Cannabis -vs- Painful Bladder Syndrome
https://www.ncbi.nlm.nih.gov/pmc/articles/PMC2878434: These peripherally acting agents could evoke profound pain relief in animal models as well as in a few small clinical studies, but the underlying mechanism and signaling pathways mediating these effects are yet to be completely understood. A major challenge facing the biomedical research community is the identifi cation of compounds that are safe and effective in treating pain, particularly chronic pain such as painful bladder syndrome (PBS) or interstitial cystitis (IC). Various methods, medicines, and devices are available to IC/PBS patients to reduce their pain and symptoms but many of these conventional therapies have significant limitations. Based on the known effects of cannabinoids, in preclinical and clinical studies, it can expected that peripherally acting cannabinoid receptor agonists can modulate bladder sensory pathways by acting on nociceptive pathways originating from bladder.
The diverse effects of CB1 and CB2 receptor system in lower urinary tract may be novel targets for therapies designed to treat diseases afflicting lower urinary tract. The growth-inhibiting action of cannabinoids acting on these receptors expressed on transformed cells might be useful for the management of malignancy in bladder. Recently published pre-clinical studies have demonstrated that cannabinoids appear to act principally as prejunctional modulators of neurotransmission to affect the micturition process indirectly by affecting the nociceptive responses pathways. It is likely that CB1 and CB2 receptors located in periphery such as in bladder participate in the intrinsic control of initiation of afferent stimulus. Emerging studies show that ECBs are mediators of spinal activity-dependent pain sensitization to create a future role for pharmacological antagonists CB1 and CB2 receptors in control of neuropathic pain.
https://www.ncbi.nlm.nih.gov/pubmed/19356696: Pharmacological studies have indirectly shown the possible presence of cannabinoid receptors in the urinary bladder and their potential role in reducing bladder inflammatory pain. However, the localization of cannabinoid receptors in the urinary bladder remains unknown and there are no published data on the effects of cannabinoids on the sensory system of the bladder. The present study was performed to evaluate the expression of the cannabinoid CB(1) receptors in the mouse urinary bladder and to assess their co-localization with the purinergic P2X(3) receptor, a major player in the transduction of sensory events in the bladder. Also, the effect of intravesical administration of a cannabinoid agonist on the electrical activity of bladder afferent fibers was studied. The expression of mRNA coding for CB(1) receptor was assessed by reverse transcriptase-polymerase chain reaction (RT-PCR). Immunofluorescence experiments were performed to study CB(1) and P2X(3) protein expression in the bladder. The electrical activity of bladder afferent fibers was recorded using an ex vivo bladder-nerve preparation. Mechanical stimulation of the bladder was performed by a controlled slow inflation with an external pump. A bolus of a cannabinoid agonist (AZ12646915) was administered intravesically prior to a second inflation. Afferent activity was measured before and after administration of the cannabinoid compound or its vehicle. The effects of CB(1) receptor antagonist (AM251) on the AZ12646915 response were also analyzed. Cannabinoid receptor CB(1) mRNA was detected in the urinary bladder of the mouse. The protein was found in the urothelium, as well as in nerve fibers. CB(1) and P2X(3) receptors were found to be co-expressed in urothelial cells and in some nerve fibers. In addition, intravesical administration of a cannabinoid receptor agonist reduced the mechanically-evoked activity of bladder afferents in the pelvic nerve. This effect was abolished by the previous administration of the CB(1) antagonist AM251. These data demonstrate the presence of cannabinoid CB(1) receptor mRNA and the protein in the mouse urinary bladder. CB(1) and P2X(3) protein co-localization supports the hypothesis of an interaction between the cannabinoid and the purinergic systems in the transduction of sensory information in the urinary bladder. Finally, the reduction of nerve activity induced by cannabinoid-receptor activation implicates CB(1) receptors in the peripheral modulation of bladder afferent information.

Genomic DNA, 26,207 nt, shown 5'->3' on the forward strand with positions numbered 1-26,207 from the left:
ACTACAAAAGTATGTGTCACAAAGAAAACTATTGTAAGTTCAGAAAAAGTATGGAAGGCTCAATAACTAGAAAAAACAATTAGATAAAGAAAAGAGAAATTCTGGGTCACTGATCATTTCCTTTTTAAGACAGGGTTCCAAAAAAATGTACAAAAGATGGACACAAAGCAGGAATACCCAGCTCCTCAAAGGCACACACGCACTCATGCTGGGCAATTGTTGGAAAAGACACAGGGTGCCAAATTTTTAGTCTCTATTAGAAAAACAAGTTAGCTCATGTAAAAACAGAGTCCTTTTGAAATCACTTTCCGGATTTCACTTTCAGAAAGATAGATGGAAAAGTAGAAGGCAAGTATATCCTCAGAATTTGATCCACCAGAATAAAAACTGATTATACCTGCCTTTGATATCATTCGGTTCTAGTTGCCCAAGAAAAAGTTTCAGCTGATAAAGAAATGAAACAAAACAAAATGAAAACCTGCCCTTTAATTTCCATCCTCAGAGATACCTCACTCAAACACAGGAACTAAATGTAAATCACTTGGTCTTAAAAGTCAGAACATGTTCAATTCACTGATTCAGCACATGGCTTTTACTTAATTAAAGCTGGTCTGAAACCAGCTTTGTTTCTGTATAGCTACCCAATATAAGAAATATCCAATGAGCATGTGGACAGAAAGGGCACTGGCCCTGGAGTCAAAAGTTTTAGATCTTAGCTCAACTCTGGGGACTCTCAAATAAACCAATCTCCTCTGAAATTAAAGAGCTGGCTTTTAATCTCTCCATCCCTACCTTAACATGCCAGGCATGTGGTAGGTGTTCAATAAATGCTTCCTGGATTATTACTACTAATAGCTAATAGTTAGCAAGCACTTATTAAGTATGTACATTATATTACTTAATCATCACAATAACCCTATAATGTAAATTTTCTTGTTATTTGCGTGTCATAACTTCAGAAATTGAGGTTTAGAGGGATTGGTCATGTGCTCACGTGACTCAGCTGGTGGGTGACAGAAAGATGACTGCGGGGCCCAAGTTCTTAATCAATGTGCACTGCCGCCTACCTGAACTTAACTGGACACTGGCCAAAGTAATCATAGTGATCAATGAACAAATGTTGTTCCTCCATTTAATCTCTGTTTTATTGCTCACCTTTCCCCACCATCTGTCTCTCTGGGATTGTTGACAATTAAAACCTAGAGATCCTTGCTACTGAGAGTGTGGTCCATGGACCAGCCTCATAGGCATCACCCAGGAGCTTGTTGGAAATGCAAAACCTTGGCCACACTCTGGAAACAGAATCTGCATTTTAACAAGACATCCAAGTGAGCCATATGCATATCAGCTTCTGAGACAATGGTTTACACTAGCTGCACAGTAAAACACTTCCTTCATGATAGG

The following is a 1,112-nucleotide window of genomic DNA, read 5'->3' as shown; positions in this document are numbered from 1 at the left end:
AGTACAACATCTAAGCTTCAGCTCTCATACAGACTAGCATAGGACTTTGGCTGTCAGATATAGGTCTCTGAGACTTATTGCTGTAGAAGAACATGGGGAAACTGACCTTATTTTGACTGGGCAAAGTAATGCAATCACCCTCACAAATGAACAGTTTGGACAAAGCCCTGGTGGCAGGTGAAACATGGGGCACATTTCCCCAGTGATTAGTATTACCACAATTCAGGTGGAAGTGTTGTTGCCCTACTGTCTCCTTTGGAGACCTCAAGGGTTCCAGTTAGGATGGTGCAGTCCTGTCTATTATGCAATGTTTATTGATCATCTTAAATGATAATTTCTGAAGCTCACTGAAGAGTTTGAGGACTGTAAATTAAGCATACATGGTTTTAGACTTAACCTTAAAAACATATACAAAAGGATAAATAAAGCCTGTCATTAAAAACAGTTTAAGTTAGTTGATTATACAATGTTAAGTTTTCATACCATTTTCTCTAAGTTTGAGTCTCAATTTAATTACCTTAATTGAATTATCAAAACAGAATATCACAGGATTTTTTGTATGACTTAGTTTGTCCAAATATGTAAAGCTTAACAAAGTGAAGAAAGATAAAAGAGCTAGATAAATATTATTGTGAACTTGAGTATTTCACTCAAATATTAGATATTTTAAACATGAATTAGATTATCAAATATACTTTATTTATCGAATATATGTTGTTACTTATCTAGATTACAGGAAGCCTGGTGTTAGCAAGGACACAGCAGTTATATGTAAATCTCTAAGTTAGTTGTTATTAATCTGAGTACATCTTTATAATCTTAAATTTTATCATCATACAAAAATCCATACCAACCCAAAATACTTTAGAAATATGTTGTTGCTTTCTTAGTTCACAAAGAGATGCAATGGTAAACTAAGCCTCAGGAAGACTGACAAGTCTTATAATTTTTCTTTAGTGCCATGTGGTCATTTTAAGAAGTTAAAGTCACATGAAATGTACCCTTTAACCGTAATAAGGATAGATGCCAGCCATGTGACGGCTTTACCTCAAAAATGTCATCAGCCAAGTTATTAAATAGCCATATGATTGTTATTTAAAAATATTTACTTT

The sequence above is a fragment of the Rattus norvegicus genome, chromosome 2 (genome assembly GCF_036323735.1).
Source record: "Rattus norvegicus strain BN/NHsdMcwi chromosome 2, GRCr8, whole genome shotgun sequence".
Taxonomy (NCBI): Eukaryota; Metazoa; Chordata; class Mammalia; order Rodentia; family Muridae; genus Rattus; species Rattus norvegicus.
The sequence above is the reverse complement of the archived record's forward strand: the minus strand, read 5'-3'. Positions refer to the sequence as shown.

https://www.ncbi.nlm.nih.gov/pmc/articles/PMC2430692: Pain severely impairs quality of life. Currently available treatments, generally opioids and anti-inflammatory drugs, are not always effective for certain painful conditions. The discovery of the cannabinoid receptors in the 1990s led to the characterisation of the endogenous cannabinoid system in terms of its components and numerous basic physiologic functions. CB1 receptors are present in nervous system areas involved in modulating nociception and evidence supports a role of the endocannabinoids in pain modulation. Basic research on how cannabinoid receptors and endocannabinoids intervene in pain mechanisms is progressing rapidly. Clinical progress, however, is advancing slowly. Cannabinoids have antinociceptive mechanisms different from that of other drugs currently in use, which thus opens a new line of promising treatment to mitigate pain that fails to respond to the pharmacologic treatments available, especially for neuropathic and inflammatory pains. The combination of cannabinoids with synergistic analgesic substances is interesting because it may improve the efficacy and safety of treatment. One of the drawbacks of investigating cannabinoids is their typification as substances of abuse. However, compounds blunting severe pain allow patients to perform daily activities more easily, so the potential benefits should be weighed against possible adverse effects. Our current understanding of the physiology and pharmacology of the endogenous cannabinoid system has motivated cannabis-based therapeutic drug design, in which attempts are being made to synthesise compounds with the desired therapeutic actions but without psychoactive adverse effects. Medications prepared with cannabinoid receptor agonists or with drugs that enhance endocannabinoid function (by either increasing release or diminishing reuptake of endocannabinoids) may afford the novel therapeutic approaches demanded by disorders in which pain is a prominent symptom. Clinical trials seem to indicate that either extracts of the Cannabis sativa plant containing known amounts of the active compounds (mainly THC and CBD) or diverse synthetic derivatives of THC are promising treatments for painful conditions that do not respond to available treatments, such as neuropathic, inflammatory and oncologic pain. Specifically, cannabis extracts have shown effectiveness to relief some symptoms of the patients with multiple sclerosis, mainly for pain and spasticity. Pharmacologic manipulation directed to elevate endocannabinoids levels like, for example, with anandamide reuptake inhibitors, or by inhibiting the enzyme fatty acid amide hydrolase (FAAH), which is responsible for intracellular anandamide degradation, may well become a valuable therapeutic tool. CB2 receptor selective agonists with no central effects are other promising pain treatment under investigation. Adequately sized and designed, doubleblind placebo-controlled clinical trials are needed to evaluate the potential applications of cannabis-based medications as novel and effective therapeutic drugs for controlling different types of pain.